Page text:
Eric Leeper is a Distinguished Visiting Scholar at the Mercatus Center and the Paul Goodloe McIntire Professor in Economics at the University of Virginia, a position he began in 2018. He is also a Research Associate at the National Bureau of Economic Research, director of the Virginia Center for Economic Policy at the University of Virginia, and a member of the advisory council of the Center for Quantitative Economic Research at the Federal Reserve Bank of Atlanta. He is a former Rudy Professor at Indiana University, external advisor to the Swedish central bank, and member of the Research Council of the Bundesbank.
His research focuses on theoretical and empirical models of macroeconomic policy, with special emphasis on monetary-fiscal policy interactions. One line of work focuses on a new mechanism—called the “fiscal theory of the price level”—by which fiscal policy can influence economic activity and inflation. Past research examines the economic impacts of government spending, the macroeconomic consequences of alternative resolutions to long-run fiscal imbalances, and the modeling of the “fiscal limit” and sovereign risk.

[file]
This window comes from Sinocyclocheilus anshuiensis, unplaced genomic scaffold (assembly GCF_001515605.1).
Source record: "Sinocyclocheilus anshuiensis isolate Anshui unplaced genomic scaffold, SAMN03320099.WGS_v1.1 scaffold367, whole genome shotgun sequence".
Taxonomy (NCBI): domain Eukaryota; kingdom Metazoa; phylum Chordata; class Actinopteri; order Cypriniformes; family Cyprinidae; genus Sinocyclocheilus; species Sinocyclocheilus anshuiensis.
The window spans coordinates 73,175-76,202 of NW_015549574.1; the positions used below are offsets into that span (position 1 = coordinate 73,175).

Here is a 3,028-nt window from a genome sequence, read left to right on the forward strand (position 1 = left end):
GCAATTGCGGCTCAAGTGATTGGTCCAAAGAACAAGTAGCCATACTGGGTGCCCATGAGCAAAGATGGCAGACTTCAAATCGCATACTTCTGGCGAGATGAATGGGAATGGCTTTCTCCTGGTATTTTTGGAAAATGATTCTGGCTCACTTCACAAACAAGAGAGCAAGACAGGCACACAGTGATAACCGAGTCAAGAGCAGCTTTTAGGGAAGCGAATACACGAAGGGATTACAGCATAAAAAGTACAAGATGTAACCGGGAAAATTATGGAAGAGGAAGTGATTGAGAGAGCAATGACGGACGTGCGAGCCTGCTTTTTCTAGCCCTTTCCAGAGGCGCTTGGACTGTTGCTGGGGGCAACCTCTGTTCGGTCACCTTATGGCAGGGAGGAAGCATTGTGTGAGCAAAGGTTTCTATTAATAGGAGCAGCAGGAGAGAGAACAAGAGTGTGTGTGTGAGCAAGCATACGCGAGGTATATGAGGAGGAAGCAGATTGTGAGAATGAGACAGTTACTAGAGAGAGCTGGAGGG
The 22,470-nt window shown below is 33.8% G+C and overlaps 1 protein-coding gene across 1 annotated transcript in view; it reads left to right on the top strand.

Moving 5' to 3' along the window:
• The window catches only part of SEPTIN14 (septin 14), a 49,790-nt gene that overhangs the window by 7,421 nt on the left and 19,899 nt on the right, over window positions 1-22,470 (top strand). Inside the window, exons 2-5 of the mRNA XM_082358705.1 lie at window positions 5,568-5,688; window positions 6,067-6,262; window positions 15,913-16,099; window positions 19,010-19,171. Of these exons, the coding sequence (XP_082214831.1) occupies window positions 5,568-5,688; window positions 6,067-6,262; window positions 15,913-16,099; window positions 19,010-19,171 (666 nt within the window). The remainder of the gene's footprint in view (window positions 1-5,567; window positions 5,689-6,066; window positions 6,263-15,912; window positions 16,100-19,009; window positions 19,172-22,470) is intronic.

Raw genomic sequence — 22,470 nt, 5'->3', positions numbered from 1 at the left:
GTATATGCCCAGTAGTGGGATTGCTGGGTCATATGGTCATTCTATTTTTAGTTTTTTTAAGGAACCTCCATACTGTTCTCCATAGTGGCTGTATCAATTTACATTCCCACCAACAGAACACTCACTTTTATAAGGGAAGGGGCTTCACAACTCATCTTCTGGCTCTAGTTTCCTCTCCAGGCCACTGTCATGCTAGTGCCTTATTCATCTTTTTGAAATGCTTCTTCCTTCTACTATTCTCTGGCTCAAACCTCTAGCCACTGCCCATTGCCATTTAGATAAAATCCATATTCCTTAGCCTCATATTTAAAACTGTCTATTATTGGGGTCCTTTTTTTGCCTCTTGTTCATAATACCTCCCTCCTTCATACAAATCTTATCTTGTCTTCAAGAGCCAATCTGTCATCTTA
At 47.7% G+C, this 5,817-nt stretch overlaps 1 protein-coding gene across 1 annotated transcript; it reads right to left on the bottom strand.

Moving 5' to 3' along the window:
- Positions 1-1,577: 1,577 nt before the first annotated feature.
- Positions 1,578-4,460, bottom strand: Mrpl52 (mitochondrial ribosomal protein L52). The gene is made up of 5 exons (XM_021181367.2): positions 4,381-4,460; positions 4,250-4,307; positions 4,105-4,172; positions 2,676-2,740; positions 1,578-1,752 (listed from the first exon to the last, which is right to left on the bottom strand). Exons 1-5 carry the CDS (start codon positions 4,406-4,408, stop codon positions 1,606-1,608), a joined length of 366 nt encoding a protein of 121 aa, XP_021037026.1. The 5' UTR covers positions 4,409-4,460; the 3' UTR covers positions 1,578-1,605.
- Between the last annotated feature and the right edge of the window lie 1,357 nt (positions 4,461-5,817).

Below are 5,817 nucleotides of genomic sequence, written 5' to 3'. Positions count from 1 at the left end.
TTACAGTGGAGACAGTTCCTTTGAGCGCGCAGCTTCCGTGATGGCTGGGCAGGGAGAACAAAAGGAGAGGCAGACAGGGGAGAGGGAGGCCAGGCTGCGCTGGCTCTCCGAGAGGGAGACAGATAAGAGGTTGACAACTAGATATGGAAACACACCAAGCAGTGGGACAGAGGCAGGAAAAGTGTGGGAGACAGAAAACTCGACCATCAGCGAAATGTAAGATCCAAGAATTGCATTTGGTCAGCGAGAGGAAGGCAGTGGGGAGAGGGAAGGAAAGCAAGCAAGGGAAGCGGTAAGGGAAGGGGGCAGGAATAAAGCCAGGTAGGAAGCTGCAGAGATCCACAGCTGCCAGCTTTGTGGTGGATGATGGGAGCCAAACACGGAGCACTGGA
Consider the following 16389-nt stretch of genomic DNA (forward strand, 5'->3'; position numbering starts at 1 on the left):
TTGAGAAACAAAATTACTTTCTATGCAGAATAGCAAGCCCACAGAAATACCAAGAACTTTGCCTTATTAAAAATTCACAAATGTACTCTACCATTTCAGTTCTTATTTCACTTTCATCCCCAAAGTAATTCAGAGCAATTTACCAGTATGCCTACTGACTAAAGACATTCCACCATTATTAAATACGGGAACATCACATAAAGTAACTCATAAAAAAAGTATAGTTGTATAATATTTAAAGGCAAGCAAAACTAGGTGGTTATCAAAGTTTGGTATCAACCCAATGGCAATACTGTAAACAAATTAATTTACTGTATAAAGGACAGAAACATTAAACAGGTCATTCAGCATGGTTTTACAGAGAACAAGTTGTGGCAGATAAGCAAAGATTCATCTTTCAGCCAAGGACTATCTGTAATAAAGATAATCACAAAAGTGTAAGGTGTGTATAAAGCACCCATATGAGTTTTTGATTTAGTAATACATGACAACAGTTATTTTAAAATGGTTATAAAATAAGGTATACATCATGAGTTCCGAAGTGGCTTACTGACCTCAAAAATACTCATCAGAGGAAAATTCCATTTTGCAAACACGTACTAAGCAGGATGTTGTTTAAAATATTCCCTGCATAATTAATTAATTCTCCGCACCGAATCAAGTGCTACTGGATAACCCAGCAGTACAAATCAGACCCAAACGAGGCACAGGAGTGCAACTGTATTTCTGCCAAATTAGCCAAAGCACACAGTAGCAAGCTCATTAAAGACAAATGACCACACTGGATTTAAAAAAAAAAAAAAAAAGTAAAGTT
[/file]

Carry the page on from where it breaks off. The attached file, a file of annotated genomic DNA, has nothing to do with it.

Leeper received a Ph.D. in economics from the University of Minnesota in 1989 and a B.S. in economics from George Mason University in 1980. Prior to joining the faculty at Virginia, Leeper spent 23 years at Indiana University and eight years in the Federal Reserve System. Leeper was born in Isfahan, Iran, and spent his school-age years in Taiwan, Malaysia, Seattle, Hong Kong, and Northern Virginia.
Leeper’s current research focuses on the policies that allowed the United States to recover from the Great Depression and have generated inflation in the wake of the Covid pandemic. Projects are underway to understand monetary-fiscal interactions in environments with heterogeneity across consumers or countries.